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DS 18 yr, 'GAP YEAR' ..this seems to mean being bone idle and it's driving me nuts!

(12 Posts)
forcryinoutloud Mon 02-Oct-17 19:07:52

He is only having a gap year as his uni course doesn't start until next year but he was supposedly looking for a job or doing some courses....he's actually doing sod all. He seems to be playing on his computer much of the time. He does do some sport several times a week and has been helping with jobs around the house a bit so I know it could be much worse!
It's just so frustrating though watching him idling a lot of his time away and putting no effort into the jobs/ courses thing. I have spent the last month trying to get him to get going with something, give him ideas for jobs and made the odd phone call but I can't (and don't want to or should) do it all for him at the age he is. It's like constantly pushing at a shut door and he can be very uncommunicative (not a new thing, has never been one for a lot of chatter about what he's up to) and stubborn. It's so hard to know what's on his mind, completely the opp to his Dsis who tells you everything about everything that's going on.

I have tried the 'good cop' approach and don't really want to employ the 'bad cop' but I'm getting so bloody fed up with the inertia.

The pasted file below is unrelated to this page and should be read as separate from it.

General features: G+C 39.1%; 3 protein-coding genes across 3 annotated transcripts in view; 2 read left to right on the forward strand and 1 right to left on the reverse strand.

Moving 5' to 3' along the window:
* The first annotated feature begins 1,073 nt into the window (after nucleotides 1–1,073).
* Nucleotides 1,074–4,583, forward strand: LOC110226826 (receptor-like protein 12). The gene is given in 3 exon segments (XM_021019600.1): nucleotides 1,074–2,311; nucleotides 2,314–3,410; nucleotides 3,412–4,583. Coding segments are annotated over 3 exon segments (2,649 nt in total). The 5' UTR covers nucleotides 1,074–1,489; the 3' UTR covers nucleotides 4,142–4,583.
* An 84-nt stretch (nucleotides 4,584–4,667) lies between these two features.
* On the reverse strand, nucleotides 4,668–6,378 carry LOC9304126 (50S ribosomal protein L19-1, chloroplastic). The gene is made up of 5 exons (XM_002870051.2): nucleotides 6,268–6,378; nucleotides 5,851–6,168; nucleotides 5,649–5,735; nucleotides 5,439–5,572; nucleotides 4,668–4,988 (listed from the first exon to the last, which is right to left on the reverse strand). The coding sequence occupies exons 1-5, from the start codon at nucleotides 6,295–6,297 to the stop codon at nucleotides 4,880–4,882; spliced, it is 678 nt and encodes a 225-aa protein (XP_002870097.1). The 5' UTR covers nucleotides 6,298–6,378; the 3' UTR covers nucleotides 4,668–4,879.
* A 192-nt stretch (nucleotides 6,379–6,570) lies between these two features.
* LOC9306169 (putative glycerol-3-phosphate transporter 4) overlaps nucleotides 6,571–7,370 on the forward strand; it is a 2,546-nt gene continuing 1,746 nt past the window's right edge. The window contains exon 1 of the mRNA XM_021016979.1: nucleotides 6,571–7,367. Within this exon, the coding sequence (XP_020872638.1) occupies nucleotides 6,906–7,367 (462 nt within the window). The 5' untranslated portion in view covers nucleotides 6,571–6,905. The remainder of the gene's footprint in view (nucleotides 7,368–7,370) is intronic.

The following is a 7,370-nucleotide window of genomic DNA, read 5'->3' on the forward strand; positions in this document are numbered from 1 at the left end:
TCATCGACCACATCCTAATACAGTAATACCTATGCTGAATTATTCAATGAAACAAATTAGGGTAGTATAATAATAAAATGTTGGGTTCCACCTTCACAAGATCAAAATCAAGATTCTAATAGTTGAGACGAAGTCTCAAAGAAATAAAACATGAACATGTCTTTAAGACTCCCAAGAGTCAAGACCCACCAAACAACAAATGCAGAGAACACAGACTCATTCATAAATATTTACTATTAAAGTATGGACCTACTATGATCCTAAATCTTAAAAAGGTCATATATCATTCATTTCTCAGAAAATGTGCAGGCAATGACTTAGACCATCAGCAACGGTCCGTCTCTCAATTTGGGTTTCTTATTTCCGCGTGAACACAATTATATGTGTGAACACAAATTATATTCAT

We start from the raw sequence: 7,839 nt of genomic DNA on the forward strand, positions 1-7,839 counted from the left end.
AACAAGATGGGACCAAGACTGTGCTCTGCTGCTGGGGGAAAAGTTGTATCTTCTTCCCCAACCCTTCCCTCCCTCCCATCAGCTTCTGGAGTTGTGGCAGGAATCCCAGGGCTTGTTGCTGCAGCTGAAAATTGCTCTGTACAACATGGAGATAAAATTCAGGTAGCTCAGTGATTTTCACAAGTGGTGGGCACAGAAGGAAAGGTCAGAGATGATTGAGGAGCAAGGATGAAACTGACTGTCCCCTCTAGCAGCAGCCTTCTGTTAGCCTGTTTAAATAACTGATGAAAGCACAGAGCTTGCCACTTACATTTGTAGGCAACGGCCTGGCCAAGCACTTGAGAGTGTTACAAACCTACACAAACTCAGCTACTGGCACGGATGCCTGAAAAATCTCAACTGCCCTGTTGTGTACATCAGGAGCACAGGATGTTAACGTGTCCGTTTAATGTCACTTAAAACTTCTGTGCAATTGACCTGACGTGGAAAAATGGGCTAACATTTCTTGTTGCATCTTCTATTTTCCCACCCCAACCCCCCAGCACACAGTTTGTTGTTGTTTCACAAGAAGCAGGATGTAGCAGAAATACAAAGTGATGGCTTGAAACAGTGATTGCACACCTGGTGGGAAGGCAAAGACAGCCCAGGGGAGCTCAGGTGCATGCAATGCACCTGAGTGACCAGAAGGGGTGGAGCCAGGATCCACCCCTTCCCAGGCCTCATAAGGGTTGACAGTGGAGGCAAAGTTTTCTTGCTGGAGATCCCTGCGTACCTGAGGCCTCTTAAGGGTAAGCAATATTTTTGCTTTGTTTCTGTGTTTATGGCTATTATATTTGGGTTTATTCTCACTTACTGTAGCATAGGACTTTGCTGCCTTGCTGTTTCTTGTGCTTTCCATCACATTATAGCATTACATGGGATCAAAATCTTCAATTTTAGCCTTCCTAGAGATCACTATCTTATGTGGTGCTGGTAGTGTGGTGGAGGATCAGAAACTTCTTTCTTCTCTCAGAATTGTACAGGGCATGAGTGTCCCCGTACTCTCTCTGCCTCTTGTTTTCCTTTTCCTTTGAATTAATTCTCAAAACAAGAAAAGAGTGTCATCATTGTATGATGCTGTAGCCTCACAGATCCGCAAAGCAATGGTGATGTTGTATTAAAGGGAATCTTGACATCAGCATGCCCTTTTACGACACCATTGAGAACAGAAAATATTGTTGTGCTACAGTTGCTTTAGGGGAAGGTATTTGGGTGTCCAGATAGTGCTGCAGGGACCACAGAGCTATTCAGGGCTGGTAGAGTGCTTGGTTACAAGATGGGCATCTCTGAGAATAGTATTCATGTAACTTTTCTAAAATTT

Thanks for listening.

applefalls Mon 02-Oct-17 19:10:12

Does he really need to be at home?

In my experience, gap years are most successful the second the child is out of his comfort zone; even being dumped on relatives/acquaintances forced them to get their fingers out and do SOMETHING.

mumz123 Mon 02-Oct-17 19:21:17

How is he funding the inertia? Could you insist that he needs to do something 'enriching' either from an educational point of view or from a earning point of view?

I don't think I'd put up with him being round the house and doing neither...

forcryinoutloud Mon 02-Oct-17 21:30:06

I have insisted but nothing yet has happened. I cannot drag him down the street to get a job but I have told him in no uncertain terms that he needs to be looking , I don't care if it's paid or voluntary as long as he is doing something. I think apart from being idle he is perhaps worried about work and whether he can cope? Only guessing as he gives nothing away.
I've just had a chat with him and told him he is spending too long on his comp and phone and at least he agreed with me! A relative is coming to give him a pep talk this week...things are going to have to change.
Applefalls nice idea but not really practical at the moment for various reasons.
Mumz123 he isn't funding it. Luckily he doesn't want to spend a lot of money on clothes and he doesn't go to pubs as I certainly wouldn't fund that. He gets money (not a great deal) to pursue his sports though as I don't think it would help to take that off him. But obviously he needs to see that ideally he should fund it himself.

Mary21 Tue 03-Oct-17 16:15:01